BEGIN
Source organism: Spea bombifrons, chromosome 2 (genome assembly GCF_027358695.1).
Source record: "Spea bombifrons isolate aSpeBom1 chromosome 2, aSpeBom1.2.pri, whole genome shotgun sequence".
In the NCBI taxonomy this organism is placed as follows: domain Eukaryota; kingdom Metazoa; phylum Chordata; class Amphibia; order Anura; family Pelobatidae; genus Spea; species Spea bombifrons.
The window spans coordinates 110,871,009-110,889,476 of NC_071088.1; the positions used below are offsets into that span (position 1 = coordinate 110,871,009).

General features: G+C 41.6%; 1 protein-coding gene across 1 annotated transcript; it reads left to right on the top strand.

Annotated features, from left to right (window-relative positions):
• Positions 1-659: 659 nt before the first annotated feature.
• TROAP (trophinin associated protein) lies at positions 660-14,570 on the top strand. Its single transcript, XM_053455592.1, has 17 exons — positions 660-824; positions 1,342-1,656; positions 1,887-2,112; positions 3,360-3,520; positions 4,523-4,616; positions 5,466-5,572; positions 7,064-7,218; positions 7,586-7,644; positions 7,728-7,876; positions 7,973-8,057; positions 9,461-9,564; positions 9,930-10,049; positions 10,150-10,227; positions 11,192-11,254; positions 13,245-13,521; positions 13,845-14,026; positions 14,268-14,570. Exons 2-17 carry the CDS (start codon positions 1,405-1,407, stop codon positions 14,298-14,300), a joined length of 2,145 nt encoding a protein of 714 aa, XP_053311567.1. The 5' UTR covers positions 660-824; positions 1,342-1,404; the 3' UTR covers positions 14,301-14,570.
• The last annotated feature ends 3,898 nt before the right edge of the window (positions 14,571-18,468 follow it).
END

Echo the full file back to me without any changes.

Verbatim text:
Source organism: Spea bombifrons, chromosome 2 (genome assembly GCF_027358695.1).
Source record: "Spea bombifrons isolate aSpeBom1 chromosome 2, aSpeBom1.2.pri, whole genome shotgun sequence".
In the NCBI taxonomy this organism is placed as follows: domain Eukaryota; kingdom Metazoa; phylum Chordata; class Amphibia; order Anura; family Pelobatidae; genus Spea; species Spea bombifrons.
The window spans coordinates 110,871,009-110,889,476 of NC_071088.1; the positions used below are offsets into that span (position 1 = coordinate 110,871,009).

General features: G+C 41.6%; 1 protein-coding gene across 1 annotated transcript; it reads left to right on the top strand.

Annotated features, from left to right (window-relative positions):
• Positions 1-659: 659 nt before the first annotated feature.
• TROAP (trophinin associated protein) lies at positions 660-14,570 on the top strand. Its single transcript, XM_053455592.1, has 17 exons — positions 660-824; positions 1,342-1,656; positions 1,887-2,112; positions 3,360-3,520; positions 4,523-4,616; positions 5,466-5,572; positions 7,064-7,218; positions 7,586-7,644; positions 7,728-7,876; positions 7,973-8,057; positions 9,461-9,564; positions 9,930-10,049; positions 10,150-10,227; positions 11,192-11,254; positions 13,245-13,521; positions 13,845-14,026; positions 14,268-14,570. Exons 2-17 carry the CDS (start codon positions 1,405-1,407, stop codon positions 14,298-14,300), a joined length of 2,145 nt encoding a protein of 714 aa, XP_053311567.1. The 5' UTR covers positions 660-824; positions 1,342-1,404; the 3' UTR covers positions 14,301-14,570.
• The last annotated feature ends 3,898 nt before the right edge of the window (positions 14,571-18,468 follow it).